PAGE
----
Voice represents the logical next step in the evolution of how we interact with information. It’s more natural than using a touchpad or keyboard, takes less brain power, and creates even more opportunity for tech to move further into the background and reduce our reliance on screens.

Marketing imperatives

  • Focus on how you can use voice to genuinely help users.
  • Respect users’ privacy and foster their trust.
  • Make your voice experiences friendly and fun, but above all smoothly functioning.
  • The more human you can make your voice actions, the more warmly users will respond to them

This shift to zero interface computing will change the way people do things, the way they think about brands and how they make purchasing decisions – expanding and shrinking marketing touchpoints along the way.

According to eMarketer, 14% of internet users in the UK own a smart speaker. In 2017 global shipments hit 56 million. Our proprietary research has also shown us that smart speakers – despite only being on market for two years – boost unaided recall at a rate that is two times greater than TV.

The effect that the growing popularity of voice has on the marketplace is far-reaching, but how can marketers seamlessly integrate their brand stories and reach people on this new platform at a time where consumer privacy is top of mind?

Be authentic, provide purpose

Smart speakers are an intimate part of people’s lives. When it comes to brand experiences, they are looking for utility, discovery, entertainment and enjoyment. Don’t just use voice for the sake of it, determine how your brand can authentically and purposefully help people. Finally, be sure to match your and tone to what people expect and trust.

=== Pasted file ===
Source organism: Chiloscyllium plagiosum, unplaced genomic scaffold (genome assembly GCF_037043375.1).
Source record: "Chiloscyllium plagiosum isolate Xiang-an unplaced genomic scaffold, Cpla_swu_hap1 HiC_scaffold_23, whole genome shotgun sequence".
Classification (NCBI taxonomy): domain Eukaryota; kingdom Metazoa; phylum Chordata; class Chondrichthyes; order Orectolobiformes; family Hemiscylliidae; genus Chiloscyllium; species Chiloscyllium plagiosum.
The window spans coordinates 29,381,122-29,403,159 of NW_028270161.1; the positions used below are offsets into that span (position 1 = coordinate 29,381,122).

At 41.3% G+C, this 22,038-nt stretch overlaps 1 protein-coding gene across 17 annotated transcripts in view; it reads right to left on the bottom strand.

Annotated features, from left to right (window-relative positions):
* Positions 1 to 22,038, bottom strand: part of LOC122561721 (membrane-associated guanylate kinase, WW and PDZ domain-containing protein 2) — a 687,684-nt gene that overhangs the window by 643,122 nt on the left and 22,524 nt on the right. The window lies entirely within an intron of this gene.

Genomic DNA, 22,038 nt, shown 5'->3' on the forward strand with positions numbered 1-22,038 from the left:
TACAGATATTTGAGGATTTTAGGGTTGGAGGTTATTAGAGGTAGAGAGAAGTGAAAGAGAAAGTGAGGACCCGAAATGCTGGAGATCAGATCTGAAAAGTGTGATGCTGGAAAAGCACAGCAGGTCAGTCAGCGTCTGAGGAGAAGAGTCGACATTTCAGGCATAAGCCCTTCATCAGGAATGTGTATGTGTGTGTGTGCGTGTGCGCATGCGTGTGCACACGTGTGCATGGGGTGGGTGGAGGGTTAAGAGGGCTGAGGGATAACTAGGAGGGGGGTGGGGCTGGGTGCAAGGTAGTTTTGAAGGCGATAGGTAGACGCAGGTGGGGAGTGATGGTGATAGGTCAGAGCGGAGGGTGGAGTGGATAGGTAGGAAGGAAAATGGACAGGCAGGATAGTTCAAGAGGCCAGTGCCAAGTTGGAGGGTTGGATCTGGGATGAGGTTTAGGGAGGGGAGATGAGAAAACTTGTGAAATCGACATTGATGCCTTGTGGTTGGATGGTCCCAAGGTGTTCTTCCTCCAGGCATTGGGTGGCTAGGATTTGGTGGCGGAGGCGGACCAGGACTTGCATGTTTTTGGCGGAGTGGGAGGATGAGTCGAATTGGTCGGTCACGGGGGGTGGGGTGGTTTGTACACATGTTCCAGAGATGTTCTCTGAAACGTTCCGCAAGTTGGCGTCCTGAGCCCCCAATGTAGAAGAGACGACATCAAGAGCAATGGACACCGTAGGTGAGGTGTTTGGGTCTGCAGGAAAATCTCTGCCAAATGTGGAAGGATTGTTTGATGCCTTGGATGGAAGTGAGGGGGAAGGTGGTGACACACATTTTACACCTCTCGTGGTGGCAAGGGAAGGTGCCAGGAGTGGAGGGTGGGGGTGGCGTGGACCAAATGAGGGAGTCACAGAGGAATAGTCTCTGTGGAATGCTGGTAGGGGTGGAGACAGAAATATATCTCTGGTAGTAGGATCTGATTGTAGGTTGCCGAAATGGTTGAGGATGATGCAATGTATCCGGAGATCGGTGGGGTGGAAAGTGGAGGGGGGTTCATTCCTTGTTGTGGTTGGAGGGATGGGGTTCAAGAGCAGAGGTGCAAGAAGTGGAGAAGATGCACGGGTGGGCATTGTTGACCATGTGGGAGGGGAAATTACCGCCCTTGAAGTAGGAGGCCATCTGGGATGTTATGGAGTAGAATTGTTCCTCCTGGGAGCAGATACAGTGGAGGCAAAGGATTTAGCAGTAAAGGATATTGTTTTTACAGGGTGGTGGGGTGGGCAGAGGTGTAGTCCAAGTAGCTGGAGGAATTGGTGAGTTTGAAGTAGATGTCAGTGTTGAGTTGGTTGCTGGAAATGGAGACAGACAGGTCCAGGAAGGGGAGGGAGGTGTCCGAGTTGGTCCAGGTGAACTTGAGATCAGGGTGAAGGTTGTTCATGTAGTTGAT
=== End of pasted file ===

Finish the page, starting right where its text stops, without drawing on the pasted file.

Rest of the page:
Personalise, but respect privacy

People expect that voice assistants will anticipate their needs and tailor responses based on preferences, but are reluctant to provide data that would enable that level of personalisation. Users are clear: they want an opt-in approach that doesn’t invade their privacy but is highly personalised, anticipating needs and – again – providing utility. Brands that want to be successful must avoid the hard sell and instead focus on establishing trust and inspiring more brand-use occasions.

Put the fun in function

The best-loved smart speaker skills are the ones that help everyday tasks easier. Smart speakers are putting the fun in function by letting you clean dishes to a favourite song or allowing you to voice your grocery shopping list have Alexa repeat it back. Being able to personalise daily routine and add levity to mundane tasks increases, efficiency and organisation of daily routines.

Emphasise humanity

People become disappointed when voice assistants don’t properly anticipate their needs, but users are extremely forgiving – often recasting these disappointments as temporary glitches bound to be fixed with the next iteration of the technology or that ‘he or she’ will get smarter with time. Where possible, emphasise the humanity in voice experiences by investing in cues that support relationship building, but above all make sure that the technology ‘just works’. Don’t assume that users’ forgiveness of device glitches will transfer to brand interactions.

Hopefully, you’re starting to see a trend here. While smart speakers and voice assistants are today’s hottest tech, consumers still require a human touch. Brands that want to get started in voice need to think about how they can create connections that are authentic and provide value exchange. How can your brand make life easier for the consumer?

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